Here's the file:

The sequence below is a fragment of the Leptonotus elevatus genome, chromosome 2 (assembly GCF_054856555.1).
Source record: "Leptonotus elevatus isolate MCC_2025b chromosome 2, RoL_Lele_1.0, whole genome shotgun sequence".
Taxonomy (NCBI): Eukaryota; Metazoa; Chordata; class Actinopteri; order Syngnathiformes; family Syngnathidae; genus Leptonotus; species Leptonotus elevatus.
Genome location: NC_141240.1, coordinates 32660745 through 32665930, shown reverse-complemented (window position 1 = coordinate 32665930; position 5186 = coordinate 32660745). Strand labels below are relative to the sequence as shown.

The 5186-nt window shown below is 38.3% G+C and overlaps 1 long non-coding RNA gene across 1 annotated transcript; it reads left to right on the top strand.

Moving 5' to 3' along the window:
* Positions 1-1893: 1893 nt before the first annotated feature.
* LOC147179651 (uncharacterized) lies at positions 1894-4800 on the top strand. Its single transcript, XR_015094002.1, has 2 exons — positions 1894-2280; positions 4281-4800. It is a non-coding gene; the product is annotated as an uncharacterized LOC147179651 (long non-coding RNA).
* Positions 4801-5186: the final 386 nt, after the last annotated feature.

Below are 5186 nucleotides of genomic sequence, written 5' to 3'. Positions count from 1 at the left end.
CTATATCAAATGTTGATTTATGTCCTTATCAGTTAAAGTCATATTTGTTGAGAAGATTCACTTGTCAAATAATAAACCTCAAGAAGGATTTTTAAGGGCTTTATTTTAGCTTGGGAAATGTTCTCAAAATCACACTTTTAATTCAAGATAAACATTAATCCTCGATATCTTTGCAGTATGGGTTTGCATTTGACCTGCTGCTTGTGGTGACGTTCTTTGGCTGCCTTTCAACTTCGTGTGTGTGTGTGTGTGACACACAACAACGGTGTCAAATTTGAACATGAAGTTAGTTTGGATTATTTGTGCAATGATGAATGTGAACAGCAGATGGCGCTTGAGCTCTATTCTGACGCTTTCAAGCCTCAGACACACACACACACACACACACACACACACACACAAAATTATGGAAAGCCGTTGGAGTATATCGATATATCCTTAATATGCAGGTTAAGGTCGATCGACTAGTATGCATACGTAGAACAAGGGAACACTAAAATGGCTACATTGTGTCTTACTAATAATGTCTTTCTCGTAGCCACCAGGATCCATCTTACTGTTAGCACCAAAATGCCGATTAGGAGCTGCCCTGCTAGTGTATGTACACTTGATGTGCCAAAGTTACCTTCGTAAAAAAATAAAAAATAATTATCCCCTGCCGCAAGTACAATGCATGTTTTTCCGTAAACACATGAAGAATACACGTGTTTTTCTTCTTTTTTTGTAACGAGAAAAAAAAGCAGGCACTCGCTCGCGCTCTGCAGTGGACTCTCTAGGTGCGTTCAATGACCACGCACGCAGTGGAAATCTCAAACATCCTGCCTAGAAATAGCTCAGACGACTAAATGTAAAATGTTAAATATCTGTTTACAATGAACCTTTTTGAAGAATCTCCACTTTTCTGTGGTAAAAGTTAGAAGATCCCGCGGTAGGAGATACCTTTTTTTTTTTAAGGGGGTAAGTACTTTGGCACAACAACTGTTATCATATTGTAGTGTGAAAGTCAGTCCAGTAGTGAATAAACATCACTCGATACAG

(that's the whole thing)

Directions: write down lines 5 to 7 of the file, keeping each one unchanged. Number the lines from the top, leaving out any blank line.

The 5186-nt window shown below is 38.3% G+C and overlaps 1 long non-coding RNA gene across 1 annotated transcript; it reads left to right on the top strand.

Moving 5' to 3' along the window:
* Positions 1-1893: 1893 nt before the first annotated feature.